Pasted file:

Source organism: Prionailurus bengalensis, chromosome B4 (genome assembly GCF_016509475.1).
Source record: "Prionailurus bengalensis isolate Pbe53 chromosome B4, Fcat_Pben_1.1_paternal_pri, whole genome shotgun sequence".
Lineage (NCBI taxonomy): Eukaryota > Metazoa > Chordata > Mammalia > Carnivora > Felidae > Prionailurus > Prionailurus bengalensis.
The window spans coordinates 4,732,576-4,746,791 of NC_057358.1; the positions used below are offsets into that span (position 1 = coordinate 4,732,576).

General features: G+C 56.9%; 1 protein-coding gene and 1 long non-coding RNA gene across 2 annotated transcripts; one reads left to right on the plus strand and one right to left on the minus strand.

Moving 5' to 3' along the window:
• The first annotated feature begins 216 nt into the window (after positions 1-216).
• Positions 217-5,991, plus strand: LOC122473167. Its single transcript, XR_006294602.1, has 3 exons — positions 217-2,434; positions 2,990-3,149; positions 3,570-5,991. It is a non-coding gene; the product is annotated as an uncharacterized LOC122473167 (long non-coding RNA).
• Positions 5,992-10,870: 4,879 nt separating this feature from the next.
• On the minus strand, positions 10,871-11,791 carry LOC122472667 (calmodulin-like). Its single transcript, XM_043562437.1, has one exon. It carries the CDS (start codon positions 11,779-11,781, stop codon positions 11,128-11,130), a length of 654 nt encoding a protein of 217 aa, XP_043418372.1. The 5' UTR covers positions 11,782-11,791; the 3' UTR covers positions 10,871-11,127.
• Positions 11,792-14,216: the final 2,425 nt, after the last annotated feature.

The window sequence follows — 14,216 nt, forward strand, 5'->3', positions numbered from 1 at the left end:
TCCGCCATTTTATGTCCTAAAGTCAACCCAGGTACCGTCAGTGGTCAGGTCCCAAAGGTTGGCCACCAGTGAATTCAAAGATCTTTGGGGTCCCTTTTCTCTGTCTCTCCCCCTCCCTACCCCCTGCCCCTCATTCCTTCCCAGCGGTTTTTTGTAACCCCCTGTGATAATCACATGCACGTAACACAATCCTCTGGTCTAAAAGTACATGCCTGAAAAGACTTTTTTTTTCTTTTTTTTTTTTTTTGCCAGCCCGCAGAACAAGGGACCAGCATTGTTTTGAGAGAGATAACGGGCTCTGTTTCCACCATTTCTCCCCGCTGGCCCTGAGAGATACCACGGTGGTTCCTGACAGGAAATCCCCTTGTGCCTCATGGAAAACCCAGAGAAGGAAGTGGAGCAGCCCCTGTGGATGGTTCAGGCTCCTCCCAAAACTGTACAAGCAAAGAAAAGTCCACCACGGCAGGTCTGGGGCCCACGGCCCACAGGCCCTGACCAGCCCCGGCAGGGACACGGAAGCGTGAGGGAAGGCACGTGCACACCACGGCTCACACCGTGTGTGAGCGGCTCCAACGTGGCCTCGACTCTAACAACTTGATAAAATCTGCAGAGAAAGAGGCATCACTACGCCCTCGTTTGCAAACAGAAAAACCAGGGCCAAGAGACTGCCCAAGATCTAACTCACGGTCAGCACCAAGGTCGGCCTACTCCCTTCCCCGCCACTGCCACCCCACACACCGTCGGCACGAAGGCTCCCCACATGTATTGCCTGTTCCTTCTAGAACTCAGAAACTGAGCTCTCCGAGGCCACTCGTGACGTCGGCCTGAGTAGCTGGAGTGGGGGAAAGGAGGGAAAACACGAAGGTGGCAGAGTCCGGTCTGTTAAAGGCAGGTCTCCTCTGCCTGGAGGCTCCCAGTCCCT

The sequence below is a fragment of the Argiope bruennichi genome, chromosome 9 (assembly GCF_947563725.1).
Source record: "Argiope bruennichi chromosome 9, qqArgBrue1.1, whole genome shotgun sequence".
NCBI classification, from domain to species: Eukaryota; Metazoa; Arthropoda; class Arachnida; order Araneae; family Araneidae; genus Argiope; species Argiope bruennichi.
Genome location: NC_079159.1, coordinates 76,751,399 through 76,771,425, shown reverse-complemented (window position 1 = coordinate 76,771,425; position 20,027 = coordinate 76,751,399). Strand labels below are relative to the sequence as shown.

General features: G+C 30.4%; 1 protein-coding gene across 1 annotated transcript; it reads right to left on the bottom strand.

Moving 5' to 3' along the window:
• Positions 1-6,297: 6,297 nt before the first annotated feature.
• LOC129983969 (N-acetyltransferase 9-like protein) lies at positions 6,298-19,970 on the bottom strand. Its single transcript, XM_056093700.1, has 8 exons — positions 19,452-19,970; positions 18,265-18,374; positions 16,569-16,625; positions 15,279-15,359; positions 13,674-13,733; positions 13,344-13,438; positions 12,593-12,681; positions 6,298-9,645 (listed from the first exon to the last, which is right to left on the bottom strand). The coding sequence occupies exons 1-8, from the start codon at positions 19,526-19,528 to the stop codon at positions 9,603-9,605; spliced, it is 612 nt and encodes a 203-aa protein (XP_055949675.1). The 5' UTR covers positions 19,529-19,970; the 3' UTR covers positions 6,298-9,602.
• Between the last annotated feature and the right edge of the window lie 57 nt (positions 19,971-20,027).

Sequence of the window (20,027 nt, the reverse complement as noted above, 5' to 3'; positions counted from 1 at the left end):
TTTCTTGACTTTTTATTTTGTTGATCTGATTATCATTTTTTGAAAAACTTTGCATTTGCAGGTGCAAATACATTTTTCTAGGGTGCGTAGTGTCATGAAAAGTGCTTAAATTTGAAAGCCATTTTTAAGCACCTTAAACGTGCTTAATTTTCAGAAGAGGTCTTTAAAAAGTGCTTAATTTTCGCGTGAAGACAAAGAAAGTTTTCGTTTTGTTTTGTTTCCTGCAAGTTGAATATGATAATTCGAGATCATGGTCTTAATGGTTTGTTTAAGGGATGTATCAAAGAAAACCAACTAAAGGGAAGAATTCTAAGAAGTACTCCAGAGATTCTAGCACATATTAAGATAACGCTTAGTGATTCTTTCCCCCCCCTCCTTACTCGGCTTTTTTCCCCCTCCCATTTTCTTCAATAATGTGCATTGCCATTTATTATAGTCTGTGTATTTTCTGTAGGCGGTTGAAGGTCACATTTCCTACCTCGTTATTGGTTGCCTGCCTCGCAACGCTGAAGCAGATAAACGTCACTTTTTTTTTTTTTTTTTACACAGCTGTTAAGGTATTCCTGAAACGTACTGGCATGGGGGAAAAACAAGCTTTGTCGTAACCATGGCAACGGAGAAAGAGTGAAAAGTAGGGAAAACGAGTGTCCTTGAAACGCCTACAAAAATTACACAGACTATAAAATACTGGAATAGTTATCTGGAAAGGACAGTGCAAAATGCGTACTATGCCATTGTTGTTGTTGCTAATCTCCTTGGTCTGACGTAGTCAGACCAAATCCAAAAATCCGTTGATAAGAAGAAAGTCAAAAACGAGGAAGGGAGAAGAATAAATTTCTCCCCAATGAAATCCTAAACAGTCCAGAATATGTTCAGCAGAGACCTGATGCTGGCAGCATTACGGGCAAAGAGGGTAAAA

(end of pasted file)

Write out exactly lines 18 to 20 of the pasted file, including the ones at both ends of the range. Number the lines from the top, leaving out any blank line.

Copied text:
General features: G+C 30.4%; 1 protein-coding gene across 1 annotated transcript; it reads right to left on the bottom strand.

Moving 5' to 3' along the window:
• Positions 1-6,297: 6,297 nt before the first annotated feature.